According to minister of state for power Jairam Ramesh the proposed new policy will lay down domestic manufacture as a major pre-condition for all foreign power equipment manufacturers. In future, domestic manufacturing will be the yardstick for all foreign equipment suppliers. The policy directive will apply to all new projects, barring those for which orders have already been placed. We will soon get the Prime Ministers orders on this policy, Ramesh said.
The move is expected to hit Chinese equipment manufacturers the hardest and will be to the advantage of domestic equipment suppliers like state-owned Bharat Heavy Electricals Ltd and the private sector firm L&T.
Given the huge cost advantage, a sudden rush of orders have been placed with Chinese manufacturers by developers of various state and private sector power projects in India. It is estimated that Chinese equipment for around 18,000-20,000 mw will be supplied to Indian power projects in the next eight to ten years. The new policy will put a question mark over the future of such equipment supplies by the Chinese for power plants in India.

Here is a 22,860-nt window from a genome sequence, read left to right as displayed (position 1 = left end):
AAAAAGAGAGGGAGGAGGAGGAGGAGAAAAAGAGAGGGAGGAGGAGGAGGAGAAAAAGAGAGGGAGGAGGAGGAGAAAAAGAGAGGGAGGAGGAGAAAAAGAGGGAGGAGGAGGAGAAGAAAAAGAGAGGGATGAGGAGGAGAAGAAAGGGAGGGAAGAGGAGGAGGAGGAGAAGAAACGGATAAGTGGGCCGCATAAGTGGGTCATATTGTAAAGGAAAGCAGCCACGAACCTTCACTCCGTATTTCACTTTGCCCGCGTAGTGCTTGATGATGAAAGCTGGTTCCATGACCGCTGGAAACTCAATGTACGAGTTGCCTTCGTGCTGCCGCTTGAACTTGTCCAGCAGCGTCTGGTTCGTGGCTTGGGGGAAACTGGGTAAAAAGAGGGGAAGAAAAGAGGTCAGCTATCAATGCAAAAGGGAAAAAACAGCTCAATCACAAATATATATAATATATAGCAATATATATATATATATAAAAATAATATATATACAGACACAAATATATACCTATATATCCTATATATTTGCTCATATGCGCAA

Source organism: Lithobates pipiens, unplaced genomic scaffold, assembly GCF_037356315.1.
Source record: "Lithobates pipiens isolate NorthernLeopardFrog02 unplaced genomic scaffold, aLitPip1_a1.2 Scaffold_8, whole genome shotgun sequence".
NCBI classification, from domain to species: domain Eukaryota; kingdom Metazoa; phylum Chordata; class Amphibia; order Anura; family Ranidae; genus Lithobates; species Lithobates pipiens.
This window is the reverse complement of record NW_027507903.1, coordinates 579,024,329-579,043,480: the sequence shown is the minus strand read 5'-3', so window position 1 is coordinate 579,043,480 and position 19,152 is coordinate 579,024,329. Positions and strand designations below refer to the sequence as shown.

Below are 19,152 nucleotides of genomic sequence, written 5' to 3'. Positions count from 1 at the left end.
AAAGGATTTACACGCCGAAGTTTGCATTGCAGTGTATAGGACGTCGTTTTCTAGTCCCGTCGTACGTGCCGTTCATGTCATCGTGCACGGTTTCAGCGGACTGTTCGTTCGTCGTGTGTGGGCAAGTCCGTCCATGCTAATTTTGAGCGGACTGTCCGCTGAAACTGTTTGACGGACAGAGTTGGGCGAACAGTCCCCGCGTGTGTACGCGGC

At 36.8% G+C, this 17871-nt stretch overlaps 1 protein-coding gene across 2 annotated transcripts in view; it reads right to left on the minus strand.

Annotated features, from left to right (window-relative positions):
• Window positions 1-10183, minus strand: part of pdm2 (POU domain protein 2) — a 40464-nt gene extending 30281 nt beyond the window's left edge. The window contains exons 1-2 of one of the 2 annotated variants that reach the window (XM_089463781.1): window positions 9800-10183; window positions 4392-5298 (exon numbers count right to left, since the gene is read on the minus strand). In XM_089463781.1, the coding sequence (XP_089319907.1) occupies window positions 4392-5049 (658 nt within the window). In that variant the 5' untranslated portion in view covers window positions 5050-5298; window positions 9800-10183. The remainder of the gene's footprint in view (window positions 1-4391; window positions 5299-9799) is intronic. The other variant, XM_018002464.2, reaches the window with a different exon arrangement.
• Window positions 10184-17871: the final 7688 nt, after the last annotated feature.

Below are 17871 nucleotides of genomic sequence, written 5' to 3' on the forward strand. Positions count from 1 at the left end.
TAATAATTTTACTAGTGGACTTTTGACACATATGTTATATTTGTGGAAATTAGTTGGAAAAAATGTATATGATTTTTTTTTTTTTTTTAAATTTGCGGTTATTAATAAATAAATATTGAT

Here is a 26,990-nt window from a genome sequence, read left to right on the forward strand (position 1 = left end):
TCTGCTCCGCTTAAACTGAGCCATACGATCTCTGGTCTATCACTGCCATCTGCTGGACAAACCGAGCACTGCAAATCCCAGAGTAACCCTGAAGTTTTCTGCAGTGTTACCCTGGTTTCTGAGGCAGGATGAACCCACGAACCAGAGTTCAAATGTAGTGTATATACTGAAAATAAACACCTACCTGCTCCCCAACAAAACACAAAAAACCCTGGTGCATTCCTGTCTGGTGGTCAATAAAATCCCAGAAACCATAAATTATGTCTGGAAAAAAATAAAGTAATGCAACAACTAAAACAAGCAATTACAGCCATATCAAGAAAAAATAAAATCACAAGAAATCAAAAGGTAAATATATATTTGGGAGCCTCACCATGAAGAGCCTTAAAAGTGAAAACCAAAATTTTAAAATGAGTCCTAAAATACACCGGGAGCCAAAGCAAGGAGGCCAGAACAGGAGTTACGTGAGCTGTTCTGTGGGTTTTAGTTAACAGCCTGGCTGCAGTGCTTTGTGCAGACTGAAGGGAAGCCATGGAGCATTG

However, orders that have already been placed with Chinese manufacturers will not be affected. They include the 2,300-mw worth of equipment supplies600 mw each by Dongfang Electric and Shanghai Electric, and 1,097 mw by CMEC, all of Chinafor thermal power projects in 2008-09.
Dongfang Electric Co, which is Chinas largest power equipment supplier, is already in the process of setting up a manufacturing base in India. If its plans materialise, this would be the first manufacturing unit set up by a Chinese company in India.
Officials said the governments latest move is also a significant step towards reversing the recent slowdown witnessed in the growth of the capital goods sector. After expanding at 24.5% in November and 16.6% in December 2007, the capital goods sectors growth slumped to 2.1% in January 2008, the latest month for which figures are available.